So sad to hear that Linda Ronstadt will never sing again. She said in an interview yesterday that she has Parkinson’s Disease, which makes it impossible to control the muscles that let her sing. She also suffers from hand tremors and has to use a wheelchair.

My father died of a disease related to Parkinson’s, and it was heartbreaking to see his body breaking down even though his mind was still intact. Although Ronstadt, who is 67, hasn’t released an album in 7 years, it must be driving her crazy not to be able to sing. That’s what singers want to do — even if they’re not singing professionally anymore.

I saw Ronstadt a couple of times at the peak of her fame in the late 1970s, and remember how shocked I was the first time. I had never seen her on TV, and this was long before music videos, so the only way I knew her was from her songs on the radio. When she stepped out onto the stage, she was tiny — barely five feet tall — but the voice that came out of that body was so powerful it would have filled the venue without amplification.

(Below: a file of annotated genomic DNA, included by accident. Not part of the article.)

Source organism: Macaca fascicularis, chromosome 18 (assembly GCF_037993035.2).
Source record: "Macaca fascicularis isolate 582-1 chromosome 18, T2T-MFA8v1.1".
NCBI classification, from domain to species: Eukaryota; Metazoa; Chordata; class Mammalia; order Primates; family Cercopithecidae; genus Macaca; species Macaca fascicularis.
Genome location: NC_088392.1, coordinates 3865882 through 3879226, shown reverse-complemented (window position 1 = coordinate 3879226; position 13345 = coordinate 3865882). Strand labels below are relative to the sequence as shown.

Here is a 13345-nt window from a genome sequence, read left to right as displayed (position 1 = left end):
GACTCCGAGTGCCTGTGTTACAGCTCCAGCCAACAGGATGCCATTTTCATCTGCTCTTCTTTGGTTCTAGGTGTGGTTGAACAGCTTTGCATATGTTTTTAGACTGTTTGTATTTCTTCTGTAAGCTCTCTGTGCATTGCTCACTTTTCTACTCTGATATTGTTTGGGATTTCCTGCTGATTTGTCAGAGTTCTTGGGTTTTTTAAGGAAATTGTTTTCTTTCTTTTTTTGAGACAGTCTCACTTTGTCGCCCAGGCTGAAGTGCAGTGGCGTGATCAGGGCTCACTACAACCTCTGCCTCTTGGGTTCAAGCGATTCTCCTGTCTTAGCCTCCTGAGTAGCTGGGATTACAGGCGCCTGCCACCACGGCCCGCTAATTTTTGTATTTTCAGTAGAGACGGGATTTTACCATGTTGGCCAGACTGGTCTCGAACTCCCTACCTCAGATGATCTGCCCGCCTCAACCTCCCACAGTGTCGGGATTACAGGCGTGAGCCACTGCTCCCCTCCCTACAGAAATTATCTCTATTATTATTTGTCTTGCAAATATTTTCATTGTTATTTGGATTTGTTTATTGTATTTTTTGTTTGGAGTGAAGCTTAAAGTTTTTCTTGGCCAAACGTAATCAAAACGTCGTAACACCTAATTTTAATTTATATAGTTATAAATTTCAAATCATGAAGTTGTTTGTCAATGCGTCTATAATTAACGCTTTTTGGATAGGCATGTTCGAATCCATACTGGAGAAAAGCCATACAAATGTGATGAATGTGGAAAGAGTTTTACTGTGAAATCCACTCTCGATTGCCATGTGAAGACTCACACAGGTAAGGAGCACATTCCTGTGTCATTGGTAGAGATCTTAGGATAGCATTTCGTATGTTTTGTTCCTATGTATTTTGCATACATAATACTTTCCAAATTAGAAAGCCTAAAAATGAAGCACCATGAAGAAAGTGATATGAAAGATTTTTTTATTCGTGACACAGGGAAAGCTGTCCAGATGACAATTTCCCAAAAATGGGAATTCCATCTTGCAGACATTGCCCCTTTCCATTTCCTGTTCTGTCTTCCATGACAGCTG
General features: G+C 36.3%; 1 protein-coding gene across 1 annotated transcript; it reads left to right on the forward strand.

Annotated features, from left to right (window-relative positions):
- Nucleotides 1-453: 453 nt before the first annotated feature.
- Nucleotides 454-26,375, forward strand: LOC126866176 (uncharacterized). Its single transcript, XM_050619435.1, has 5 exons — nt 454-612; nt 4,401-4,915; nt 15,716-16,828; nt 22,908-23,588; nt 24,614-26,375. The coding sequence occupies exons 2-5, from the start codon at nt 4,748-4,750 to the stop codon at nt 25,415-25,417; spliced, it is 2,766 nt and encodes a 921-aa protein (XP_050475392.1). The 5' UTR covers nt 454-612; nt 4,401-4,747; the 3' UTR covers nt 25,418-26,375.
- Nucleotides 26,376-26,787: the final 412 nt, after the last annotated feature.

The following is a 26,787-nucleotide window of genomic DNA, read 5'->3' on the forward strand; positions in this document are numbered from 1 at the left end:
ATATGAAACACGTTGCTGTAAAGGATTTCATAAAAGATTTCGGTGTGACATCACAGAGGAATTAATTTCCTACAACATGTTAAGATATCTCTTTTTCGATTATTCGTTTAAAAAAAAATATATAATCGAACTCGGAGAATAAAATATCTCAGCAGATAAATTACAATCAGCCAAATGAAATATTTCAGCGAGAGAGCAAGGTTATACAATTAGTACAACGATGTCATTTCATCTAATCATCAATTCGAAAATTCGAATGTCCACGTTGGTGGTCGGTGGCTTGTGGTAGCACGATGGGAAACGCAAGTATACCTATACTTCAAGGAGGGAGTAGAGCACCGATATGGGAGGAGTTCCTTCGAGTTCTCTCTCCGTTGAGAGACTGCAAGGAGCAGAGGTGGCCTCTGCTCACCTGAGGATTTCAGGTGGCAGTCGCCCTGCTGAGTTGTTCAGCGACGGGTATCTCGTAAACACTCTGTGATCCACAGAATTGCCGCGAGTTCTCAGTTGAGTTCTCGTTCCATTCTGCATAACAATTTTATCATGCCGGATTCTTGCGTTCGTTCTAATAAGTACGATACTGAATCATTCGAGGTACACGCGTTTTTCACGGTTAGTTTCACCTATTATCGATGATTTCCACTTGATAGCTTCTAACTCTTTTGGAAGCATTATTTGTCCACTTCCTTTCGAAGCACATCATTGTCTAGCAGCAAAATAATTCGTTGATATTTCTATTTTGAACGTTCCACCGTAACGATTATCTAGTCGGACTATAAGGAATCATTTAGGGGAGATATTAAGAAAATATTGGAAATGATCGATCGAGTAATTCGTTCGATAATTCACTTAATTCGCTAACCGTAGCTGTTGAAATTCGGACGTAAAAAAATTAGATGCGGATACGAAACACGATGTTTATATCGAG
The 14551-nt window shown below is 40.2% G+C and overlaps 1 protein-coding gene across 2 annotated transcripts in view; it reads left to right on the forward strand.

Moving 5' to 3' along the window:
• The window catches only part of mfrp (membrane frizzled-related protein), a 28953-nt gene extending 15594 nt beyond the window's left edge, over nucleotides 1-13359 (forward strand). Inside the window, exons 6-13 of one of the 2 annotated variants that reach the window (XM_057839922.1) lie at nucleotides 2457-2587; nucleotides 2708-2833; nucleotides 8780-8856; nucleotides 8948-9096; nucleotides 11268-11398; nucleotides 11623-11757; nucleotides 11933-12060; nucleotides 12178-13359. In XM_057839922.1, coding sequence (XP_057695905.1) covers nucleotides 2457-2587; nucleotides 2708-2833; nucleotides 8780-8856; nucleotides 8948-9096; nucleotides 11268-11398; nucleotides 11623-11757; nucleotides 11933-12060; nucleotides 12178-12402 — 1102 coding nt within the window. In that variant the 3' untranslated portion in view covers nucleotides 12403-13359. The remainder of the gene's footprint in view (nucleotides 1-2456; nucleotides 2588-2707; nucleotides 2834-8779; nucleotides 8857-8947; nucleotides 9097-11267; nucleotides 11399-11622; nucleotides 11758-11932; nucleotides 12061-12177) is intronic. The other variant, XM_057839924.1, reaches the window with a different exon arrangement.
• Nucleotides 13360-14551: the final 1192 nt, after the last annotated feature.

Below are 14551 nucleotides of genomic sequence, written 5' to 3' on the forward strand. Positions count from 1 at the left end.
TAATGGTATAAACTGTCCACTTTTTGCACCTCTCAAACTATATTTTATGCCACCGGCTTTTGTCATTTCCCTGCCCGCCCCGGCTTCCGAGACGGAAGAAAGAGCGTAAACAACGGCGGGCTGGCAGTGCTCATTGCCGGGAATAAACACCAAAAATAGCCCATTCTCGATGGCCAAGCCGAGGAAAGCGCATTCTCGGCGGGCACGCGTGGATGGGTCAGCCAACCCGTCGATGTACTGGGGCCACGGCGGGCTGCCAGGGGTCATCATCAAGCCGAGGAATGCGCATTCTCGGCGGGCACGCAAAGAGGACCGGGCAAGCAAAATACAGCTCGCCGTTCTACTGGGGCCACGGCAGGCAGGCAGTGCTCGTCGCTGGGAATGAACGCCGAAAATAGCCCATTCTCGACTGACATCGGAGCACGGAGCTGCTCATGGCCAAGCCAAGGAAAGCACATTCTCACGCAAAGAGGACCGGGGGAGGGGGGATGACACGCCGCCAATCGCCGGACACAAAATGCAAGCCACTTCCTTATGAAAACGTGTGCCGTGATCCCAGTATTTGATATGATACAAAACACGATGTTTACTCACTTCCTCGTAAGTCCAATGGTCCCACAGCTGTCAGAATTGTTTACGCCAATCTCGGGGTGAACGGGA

She was versatile, too, winning 11 Grammys for pop performances, country performances, Mexican-American performances, tropical Latin performances, and children’s albums, plus a Tony Award for “Pirates of Penzance.” Now that once-amazing vocalist can no longer do what she loves.